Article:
He was given a briefing as they flew across the countryside. The briefing was to get from the drop-off point, to another point in mainland USA in under three days with $10,000 dollars. He was, of course, not allowed to rob or kill any individual for the money, industrial and commercial targets seemed to be fine.

The chopper was flying low over a small lake when the crew slid the door on the side open. One of the crew placed something discreetly in his hand, and placed a finger to his lips to mean quiet. Before he knew what was happening, he was grabbed firmly by the arms by two of the crew and unceremoniously thrown through the gaping hole on the side of the craft. He fell backwards to earth, the surprise of weightlessness just coming to awareness, watching the chopper door close and it begin to turn for home. The panic was just about to hit, but he smacked the water first, sinking down, suddenly wet, breathless, couldn't breathe, cold, dark, he sank. That was when the panic hit in earnest.

Although a strong enough swimmer at the local pool, where the water was calm, warm, clean, and forward motion through the water was little more than gentle exercise, here the cold hit him as suddenly and as sharp as a knife blade, he was sinking down, but he was also being pulled along, an undercurrent had him, and try as he might, resistance was naught but a slowing manoeuvre, not an effective practical attempt at reaching the surface and air to breathe. He rolled over in the drink, his eyes hurt, his arms were rapidly tiring, and he was beginning to think it better to stop and just let go when he saw the light above, and it looked so bright from the depths it could not be that far away. He thrust upwards with his legs, his arms too tired to assist now, he still had the item the crew member had given him clasped in his hand, he kept kicking back his legs, he was still being forced along by the current, a sideways motion now, rather than downwards. He kept momentum, thrashing his legs in a concentrated swimming motion. The light was becoming brighter, he was getting nearer, he would be able to breathe again in just another few kicks. He kicked and kicked, and finally broke the surface, and gulped down the fresh morning air with joy and thanks.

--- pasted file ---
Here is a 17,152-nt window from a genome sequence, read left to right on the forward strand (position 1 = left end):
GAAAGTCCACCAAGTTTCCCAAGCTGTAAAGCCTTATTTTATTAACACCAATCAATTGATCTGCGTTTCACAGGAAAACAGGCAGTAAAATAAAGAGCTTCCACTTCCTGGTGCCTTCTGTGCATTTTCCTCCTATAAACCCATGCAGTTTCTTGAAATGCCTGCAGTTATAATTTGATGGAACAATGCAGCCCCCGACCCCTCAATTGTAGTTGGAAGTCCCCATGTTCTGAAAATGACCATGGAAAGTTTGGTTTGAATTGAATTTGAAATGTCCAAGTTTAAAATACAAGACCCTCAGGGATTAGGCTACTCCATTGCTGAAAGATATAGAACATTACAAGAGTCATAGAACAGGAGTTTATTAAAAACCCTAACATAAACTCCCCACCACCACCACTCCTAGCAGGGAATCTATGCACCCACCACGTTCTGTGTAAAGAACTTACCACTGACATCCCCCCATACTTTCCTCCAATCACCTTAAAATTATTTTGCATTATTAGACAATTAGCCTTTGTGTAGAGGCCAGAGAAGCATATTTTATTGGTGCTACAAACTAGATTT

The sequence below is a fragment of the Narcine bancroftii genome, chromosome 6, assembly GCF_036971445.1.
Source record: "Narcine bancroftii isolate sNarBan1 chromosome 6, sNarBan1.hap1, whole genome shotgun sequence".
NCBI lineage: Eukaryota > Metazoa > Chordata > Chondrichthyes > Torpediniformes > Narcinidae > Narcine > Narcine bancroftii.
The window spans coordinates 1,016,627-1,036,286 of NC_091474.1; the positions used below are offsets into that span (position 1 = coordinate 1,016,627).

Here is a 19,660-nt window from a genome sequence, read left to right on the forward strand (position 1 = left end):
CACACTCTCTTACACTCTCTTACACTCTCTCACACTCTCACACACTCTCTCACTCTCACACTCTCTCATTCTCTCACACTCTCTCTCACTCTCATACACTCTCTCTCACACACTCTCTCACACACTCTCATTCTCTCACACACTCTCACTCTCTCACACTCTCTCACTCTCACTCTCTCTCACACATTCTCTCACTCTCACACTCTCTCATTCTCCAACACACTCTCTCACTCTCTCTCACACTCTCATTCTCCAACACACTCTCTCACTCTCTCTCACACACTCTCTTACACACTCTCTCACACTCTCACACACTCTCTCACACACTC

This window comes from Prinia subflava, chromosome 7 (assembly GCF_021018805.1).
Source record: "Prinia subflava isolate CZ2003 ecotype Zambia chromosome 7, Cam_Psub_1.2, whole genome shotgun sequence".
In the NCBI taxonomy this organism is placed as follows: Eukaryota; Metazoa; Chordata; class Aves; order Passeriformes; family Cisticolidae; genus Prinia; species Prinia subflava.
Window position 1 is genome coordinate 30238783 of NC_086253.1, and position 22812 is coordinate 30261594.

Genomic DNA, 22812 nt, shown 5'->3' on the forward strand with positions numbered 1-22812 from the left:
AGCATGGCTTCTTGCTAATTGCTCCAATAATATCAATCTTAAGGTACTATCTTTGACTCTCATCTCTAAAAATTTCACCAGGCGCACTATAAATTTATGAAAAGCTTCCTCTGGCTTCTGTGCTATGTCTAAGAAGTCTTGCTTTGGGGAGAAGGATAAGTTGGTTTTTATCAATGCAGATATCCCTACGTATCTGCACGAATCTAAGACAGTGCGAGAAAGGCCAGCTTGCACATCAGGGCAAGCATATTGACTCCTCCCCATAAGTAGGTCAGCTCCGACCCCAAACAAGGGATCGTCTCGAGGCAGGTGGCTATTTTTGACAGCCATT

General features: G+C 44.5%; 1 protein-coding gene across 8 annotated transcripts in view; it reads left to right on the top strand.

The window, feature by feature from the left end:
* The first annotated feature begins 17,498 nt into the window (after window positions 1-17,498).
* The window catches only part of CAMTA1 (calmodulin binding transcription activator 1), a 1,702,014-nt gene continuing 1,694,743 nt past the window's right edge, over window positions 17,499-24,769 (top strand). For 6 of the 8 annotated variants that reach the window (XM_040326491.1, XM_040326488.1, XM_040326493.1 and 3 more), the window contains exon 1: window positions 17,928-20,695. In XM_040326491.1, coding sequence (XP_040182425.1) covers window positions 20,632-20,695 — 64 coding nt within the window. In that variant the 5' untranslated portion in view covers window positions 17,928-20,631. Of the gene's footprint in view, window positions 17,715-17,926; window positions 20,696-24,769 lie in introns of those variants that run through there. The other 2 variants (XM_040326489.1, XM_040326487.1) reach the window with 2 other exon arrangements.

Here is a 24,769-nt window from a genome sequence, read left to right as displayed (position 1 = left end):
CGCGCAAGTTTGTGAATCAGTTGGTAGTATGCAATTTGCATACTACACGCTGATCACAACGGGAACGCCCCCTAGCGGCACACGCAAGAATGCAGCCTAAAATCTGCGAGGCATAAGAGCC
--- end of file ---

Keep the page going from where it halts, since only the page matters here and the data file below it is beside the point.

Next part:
The surface wasn't smooth though despite it being a calm day. The water was choppy, there was a slight squall with the southerly breeze coming from the nearest land point. He would have to swim against the wind, but first, he had to get his breath back, restore his body to fully functional, before he even attempted a swim that was probably around half a mile. There was no sign of the helicopter, it was either gone from sight, or in stealth mode now, silently and invisibly watching from above. He cursed the day he joined the CIA.

Next instalment coming soon... 

Copyright © Stevie Mach 2012 All rights reserved